New Worker Institute Emphasizes Strategic Innovation
September 25, 2012
By Marc Bussanich, LaborPress City Reporter
The ILR School at Cornell University has been providing high quality research for labor unions and other organizations and training of union leaders since 1945. After nearly 70 years of teaching and immersing students in labor economics and dispute resolution, the resident and extension faculty of the ILR School will now be sharing their expertise with a new crop of students at Cornell’s recently launched The Worker Institute.
Lowell Turner, the institute’s Academic Director, noted that a couple of years ago he and his colleagues presented a proposal to the ILR’s dean that would bring together the strengths of the ILR’s resident and extension faculty and inject the institute’s labor research and work more widely into the public discourse.
At the ILR School’s Ithaca campus there are different departments in labor economics, human resource management and labor and employment law. There are also extension programs where instructors teach union leaders the necessary leadership skills and qualities. In fact, in July about 60 members and leaders from traditional and non-traditional unions, such as Domestic Workers United, attended a one-week session at the campus.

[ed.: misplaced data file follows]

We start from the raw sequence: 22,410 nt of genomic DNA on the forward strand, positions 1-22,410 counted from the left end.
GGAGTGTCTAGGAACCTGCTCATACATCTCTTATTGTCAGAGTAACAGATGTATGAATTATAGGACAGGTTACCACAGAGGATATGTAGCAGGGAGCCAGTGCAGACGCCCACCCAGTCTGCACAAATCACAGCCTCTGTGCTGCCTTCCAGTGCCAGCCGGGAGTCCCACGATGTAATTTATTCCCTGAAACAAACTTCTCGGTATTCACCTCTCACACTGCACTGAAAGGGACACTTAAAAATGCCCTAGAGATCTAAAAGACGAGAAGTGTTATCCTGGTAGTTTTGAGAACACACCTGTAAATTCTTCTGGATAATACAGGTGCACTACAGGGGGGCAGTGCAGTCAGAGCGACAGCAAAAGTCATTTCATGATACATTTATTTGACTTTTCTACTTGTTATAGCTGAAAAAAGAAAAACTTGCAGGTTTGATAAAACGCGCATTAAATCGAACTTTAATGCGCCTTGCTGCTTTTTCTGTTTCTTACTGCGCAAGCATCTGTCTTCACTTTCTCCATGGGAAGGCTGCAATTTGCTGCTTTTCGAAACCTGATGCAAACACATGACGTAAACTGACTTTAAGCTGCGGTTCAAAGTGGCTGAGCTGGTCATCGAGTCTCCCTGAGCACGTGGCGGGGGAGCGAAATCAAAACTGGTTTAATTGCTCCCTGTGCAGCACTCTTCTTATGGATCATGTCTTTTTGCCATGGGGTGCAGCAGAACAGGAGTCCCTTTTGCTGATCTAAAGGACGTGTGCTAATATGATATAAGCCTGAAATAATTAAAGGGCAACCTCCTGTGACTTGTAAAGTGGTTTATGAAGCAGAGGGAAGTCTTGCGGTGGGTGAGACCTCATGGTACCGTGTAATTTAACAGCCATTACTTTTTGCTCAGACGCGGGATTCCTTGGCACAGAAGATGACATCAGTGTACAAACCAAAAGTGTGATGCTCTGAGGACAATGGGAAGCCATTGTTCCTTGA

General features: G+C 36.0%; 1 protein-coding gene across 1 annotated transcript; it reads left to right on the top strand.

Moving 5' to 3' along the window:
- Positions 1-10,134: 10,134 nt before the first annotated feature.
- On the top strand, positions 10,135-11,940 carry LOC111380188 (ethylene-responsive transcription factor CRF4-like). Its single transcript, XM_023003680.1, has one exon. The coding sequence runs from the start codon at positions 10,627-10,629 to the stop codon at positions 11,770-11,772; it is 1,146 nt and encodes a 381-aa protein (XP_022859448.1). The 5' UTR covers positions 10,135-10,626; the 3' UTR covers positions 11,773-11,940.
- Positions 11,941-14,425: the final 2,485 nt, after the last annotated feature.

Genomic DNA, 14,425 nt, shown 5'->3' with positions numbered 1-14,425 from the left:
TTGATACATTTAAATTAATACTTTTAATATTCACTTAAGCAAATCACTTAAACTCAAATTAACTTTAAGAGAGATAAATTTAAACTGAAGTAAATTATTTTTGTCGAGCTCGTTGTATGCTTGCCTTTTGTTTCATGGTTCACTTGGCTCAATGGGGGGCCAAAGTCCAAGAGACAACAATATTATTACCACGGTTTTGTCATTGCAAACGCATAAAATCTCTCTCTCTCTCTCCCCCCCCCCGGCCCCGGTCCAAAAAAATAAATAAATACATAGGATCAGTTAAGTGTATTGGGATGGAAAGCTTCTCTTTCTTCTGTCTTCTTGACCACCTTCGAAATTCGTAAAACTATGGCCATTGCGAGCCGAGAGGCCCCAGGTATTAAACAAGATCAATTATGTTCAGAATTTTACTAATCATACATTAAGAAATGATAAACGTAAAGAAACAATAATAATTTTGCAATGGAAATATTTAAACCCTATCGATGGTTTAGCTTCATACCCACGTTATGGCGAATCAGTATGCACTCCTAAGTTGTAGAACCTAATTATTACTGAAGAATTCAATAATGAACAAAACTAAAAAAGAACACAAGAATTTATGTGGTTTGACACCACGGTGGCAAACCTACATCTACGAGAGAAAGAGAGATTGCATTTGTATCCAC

According to Turner, the role of the new worker institute will be on innovation.
“We can’t keep doing things the way we’ve been doing them. The labor movement has undergone 30 years of decline. We have to turn things around by focusing on new and innovative ways to rebuild the labor movement.”
Turner noted that unions should be aggressively pursuing and coordinating coalitions with a multitude of organizations such as immigrant rights groups, community groups and environmental groups.
“We’re training labor leaders to be labor movement leaders and we’re training labor movement leaders to be social movement leaders,” said Turner.
The institute hopes to impress upon its new enrollees the importance of strategic planning. Turner mentioned that unions will often go into battle, a strike, without a really viable plan on how to win the strike.
“We’re focusing on long-term strategic planning. ‘Let’s not get into campaigns—legislative or organizing—or job actions without a well thought-out, clearly focused strategic plan on how to win,’” said Turner.
Turner added that community support will be essential.
“We need to recognize that the labor movement needs to be part of something much larger if it’s going to turn around its decline.”
Although Turner did not specify a particular campaign where the school’s new strategic innovation pedagogy could be put to the test, he noted, in response to how the institute can provide instruction, for example, on challenging labor law that currently constrains labor,
“We have to involve the key players and work out very deliberately a winning strategy, which will require allies to win public and legislative support.” firstname.lastname@example.org